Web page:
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Friday, April 16, 1999 Published at 16:26 GMT 17:26 UK

Letter from Belgrade: Part II

A resident of Belgrade writes a second letter for BBC News Online about life in the city at war with Nato:

Kosovo: Special Report
As Nato attacks continue, Belgrade is still holding on - or so it seems.

Although the general outpouring of patriotism is still strong and Serbs are traditionally proud of their endurance, the fact that the country is now half-devastated and that the economy will take decades to recover would make any sensible person worried and subdued. Was it all worth it?

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This is a question no one dares ask, at least not in public. Forget the factories, forget the airports and heating plants. Call me a heretic and a traitor, but I was raised to believe that nothing is more important than human life and now I get the feeling that not one civilian casualty was worth sacrificing for all the dozens of Kosovo's monasteries and churches.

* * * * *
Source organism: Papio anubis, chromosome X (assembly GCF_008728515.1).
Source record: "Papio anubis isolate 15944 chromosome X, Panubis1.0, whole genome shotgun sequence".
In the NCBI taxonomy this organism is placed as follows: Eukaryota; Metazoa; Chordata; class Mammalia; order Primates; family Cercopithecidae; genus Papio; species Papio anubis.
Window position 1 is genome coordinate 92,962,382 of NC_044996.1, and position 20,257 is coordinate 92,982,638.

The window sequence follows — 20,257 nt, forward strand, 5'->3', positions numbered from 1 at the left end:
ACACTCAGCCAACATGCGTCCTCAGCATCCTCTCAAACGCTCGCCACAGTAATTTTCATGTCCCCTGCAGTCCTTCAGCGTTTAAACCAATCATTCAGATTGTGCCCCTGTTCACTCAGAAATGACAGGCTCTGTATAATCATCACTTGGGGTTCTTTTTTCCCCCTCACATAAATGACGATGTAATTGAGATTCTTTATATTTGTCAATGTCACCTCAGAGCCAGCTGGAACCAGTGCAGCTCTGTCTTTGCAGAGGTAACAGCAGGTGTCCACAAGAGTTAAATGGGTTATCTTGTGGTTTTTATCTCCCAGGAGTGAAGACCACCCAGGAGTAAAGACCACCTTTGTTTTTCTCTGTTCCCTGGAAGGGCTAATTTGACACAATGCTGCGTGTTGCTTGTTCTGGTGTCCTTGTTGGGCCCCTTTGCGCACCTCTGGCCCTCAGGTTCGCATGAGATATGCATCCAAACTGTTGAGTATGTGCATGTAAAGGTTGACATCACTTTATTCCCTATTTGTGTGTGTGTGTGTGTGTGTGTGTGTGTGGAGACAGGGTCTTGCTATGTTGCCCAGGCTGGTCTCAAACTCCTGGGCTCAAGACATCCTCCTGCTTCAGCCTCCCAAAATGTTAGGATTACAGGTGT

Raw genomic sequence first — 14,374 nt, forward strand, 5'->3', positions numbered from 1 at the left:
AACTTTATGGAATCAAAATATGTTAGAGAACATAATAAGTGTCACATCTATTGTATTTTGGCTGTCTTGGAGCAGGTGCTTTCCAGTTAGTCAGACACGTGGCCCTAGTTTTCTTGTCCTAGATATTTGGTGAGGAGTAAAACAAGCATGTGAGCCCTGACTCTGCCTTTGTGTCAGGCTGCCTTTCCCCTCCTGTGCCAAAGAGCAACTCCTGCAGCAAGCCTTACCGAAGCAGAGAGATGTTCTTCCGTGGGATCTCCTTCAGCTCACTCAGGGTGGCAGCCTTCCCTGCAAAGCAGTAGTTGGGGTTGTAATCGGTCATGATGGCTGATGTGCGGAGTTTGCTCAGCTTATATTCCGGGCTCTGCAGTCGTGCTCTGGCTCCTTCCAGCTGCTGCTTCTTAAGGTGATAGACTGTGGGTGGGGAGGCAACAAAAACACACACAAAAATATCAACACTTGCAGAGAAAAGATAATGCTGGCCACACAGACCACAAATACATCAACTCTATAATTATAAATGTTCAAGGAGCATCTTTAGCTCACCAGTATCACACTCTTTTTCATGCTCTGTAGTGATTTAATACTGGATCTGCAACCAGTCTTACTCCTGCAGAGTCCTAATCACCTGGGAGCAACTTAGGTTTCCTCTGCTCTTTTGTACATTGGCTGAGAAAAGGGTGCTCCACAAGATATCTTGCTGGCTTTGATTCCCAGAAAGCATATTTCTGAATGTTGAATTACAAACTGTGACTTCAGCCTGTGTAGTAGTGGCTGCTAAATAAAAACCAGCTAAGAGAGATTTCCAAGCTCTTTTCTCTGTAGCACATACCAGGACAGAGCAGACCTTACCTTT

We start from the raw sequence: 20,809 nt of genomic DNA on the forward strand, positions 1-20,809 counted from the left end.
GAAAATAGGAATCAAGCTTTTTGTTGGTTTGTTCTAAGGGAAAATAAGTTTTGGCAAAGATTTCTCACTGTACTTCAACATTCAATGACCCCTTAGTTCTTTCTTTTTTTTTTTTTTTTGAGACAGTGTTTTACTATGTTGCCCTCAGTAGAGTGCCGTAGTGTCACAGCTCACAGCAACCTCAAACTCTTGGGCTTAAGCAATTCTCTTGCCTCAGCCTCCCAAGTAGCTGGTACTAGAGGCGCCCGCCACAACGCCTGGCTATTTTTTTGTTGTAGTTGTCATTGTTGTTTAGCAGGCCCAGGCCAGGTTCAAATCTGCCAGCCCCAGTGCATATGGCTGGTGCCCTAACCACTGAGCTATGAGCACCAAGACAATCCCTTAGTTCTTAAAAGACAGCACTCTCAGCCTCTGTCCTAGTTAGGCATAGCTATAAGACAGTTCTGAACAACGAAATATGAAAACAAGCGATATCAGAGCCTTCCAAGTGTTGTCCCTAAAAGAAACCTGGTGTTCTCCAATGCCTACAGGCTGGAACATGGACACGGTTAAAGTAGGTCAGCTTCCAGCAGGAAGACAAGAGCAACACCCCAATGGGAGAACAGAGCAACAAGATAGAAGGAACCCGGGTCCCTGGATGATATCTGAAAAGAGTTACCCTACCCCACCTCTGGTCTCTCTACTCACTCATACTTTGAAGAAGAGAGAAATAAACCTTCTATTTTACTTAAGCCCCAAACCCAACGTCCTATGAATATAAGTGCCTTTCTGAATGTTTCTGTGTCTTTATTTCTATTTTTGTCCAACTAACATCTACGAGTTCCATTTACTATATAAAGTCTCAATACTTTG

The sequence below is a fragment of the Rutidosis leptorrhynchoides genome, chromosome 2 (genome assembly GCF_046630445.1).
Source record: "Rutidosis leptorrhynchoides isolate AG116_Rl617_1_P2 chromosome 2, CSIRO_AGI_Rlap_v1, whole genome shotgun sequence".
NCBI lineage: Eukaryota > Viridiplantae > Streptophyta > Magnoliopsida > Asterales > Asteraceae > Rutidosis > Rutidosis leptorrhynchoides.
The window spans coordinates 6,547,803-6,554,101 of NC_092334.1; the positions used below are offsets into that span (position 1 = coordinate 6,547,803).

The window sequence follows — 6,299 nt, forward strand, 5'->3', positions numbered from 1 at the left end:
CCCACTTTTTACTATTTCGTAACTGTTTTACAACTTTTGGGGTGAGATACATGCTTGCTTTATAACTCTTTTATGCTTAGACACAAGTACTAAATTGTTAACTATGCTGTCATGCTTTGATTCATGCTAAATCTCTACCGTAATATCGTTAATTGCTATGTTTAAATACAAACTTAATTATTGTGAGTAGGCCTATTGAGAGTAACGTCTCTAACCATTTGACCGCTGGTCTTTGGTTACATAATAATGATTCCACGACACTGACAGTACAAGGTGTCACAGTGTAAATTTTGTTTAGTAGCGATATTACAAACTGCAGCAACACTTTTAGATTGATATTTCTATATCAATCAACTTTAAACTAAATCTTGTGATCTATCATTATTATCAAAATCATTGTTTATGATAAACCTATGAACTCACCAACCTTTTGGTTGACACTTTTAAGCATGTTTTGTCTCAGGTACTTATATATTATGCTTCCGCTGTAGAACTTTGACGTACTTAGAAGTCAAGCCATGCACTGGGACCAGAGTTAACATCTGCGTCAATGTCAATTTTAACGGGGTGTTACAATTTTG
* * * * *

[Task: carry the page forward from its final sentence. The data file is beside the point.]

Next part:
Needless to add, this is not the general opinion of my compatriots: the majority of Serbia's population would give their lives for Kosovo.

Therefore Nato sending in the ground troops would be one of the biggest strategic mistakes in the history of our century.

If some Serbs were reluctant to go and chase the Albanians out, there is not a single person I know who would not be more than glad to go down there and charge into battle, hatchets and cutlery in hands (since all other weapons will be destroyed by then) against the disorientated Western soldiers.

It was them, not the Albanians who destroyed their country.

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Nato's insistence on continuing with air-raids in order to "change Milosevic's mind" now seems absolutely trivial and ridiculous: people are left without their homes and Milosevic is still having a ball in his royal residence in Belgrade's posh quarter, Dedinje, chatting with numerous guests from abroad.

In bombing Yugoslavia's bridges, Nato has thoughtlessly burnt the proverbial bridges for the Serbian people too.

Everybody knows that we never enjoyed living in a democratic society, but the order that we are yet to encounter seems more frightening than anything we've ever experienced.

The future is terror: the state's main enemies now are the independent media and its journalists - as we have seen, the punishment for a difference in opinion in Serbia is death. (The editor- in-chief of the independent daily Dnevni Telegraf was shot dead in front of his house, Al Capone-style).

There is no going back, panic has finally become fully justifiable.

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01 Apr 99 | Kosovo
Letter from Belgrade

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